Postulates and Theorems

A postulate is a statement that is assumed true without proof. A theorem is a true statement that can be proven. Listed below are six postulates and the theorems that can be proven from these postulates.

  • Postulate 1: A line contains at least two points.
  • Postulate 2: A plane contains at least three noncollinear points.
  • Postulate 3: Through any two points, there is exactly one line.
  • Postulate 4: Through any three noncollinear points, there is exactly one plane.
  • Postulate 5: If two points lie in a plane, then the line joining them lies in that plane.
  • Postulate 6: If two planes intersect, then their intersection is a line.
  • Theorem 1: If two lines intersect, then they intersect in exactly one point.
  • Theorem 2: If a point lies outside a line, then exactly one plane contains both the line and the point.
  • Theorem 3: If two lines intersect, then exactly one plane contains both lines.

Example 1: State the postulate or theorem you would use to justify the statement made about each figure.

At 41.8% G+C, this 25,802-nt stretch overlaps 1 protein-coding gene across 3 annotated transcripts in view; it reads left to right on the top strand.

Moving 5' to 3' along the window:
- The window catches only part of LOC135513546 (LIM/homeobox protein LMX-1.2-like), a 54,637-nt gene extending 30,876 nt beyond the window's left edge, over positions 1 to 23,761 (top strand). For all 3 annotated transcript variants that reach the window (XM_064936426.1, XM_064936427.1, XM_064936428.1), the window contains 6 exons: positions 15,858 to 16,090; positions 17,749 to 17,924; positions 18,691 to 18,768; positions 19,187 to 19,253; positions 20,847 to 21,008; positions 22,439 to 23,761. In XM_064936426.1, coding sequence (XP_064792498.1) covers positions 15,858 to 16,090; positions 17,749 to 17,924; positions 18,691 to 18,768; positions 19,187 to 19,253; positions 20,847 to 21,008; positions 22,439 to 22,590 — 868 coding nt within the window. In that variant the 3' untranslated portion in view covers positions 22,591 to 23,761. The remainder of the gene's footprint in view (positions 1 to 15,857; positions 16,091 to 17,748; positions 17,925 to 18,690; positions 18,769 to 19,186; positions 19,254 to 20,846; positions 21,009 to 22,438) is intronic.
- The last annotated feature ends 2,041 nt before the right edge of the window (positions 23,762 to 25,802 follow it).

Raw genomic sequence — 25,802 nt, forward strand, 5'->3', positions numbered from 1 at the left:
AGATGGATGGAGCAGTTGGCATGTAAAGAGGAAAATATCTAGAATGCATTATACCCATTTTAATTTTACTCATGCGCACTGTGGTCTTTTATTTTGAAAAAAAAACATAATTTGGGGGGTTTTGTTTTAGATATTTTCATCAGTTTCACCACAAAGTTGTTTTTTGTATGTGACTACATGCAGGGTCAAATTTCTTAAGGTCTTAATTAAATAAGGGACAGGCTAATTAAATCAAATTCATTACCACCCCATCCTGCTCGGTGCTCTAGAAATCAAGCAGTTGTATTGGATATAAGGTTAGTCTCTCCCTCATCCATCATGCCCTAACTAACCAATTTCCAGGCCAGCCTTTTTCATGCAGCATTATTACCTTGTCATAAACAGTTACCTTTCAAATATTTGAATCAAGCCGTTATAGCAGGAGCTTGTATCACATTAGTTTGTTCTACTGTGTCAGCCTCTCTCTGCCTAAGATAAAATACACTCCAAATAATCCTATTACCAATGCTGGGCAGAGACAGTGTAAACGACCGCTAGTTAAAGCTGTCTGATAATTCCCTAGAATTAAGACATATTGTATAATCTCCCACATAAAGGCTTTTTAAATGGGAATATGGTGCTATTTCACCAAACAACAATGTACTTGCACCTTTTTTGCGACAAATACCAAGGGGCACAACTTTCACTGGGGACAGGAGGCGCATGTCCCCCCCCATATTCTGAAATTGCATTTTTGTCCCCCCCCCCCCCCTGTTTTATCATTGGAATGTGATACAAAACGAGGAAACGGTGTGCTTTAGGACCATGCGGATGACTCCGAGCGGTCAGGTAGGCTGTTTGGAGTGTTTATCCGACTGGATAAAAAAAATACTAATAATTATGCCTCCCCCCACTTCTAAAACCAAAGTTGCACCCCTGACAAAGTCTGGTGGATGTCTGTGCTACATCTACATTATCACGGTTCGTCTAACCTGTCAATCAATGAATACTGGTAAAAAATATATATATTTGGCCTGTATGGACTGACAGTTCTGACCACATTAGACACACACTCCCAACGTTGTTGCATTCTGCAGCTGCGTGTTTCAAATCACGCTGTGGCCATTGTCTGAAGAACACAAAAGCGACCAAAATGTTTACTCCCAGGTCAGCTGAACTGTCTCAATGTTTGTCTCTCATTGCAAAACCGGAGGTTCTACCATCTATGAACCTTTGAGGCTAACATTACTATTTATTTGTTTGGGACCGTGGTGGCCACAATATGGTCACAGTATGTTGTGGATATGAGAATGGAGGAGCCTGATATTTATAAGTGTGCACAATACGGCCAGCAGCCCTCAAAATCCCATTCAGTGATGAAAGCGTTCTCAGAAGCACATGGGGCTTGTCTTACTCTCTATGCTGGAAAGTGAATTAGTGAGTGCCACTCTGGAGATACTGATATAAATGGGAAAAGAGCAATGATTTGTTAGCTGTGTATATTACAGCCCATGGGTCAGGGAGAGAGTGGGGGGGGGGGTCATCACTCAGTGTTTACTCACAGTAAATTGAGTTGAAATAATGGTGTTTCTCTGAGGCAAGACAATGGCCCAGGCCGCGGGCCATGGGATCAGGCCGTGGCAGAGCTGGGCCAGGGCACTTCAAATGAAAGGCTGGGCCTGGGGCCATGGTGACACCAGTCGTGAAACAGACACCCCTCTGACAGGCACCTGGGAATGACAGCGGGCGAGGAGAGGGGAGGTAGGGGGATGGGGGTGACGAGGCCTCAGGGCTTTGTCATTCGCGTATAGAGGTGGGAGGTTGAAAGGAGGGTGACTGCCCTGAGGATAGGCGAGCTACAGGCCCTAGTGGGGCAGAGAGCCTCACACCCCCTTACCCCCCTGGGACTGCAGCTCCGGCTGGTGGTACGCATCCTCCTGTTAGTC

Figure 1 Illustrations of Postulates 1–6 and Theorems 1–3.


  • (a)

Through any three noncollinear points, there is exactly one plane (Postulate 4).

  • (b)

Through any two points, there is exactly one line (Postulate 3).

  • (c)

If two points lie in a plane, then the line joining them lies in that plane (Postulate 5).

  • (d)

If two planes intersect, then their intersection is a line (Postulate 6).

  • (e)

A line contains at least two points (Postulate 1).

  • (f)

If two lines intersect, then exactly one plane contains both lines (Theorem 3).

  • (g)

If a point lies outside a line, then exactly one plane contains both the line and the point (Theorem 2).

  • (h)

If two lines intersect, then they intersect in exactly one point (Theorem 1).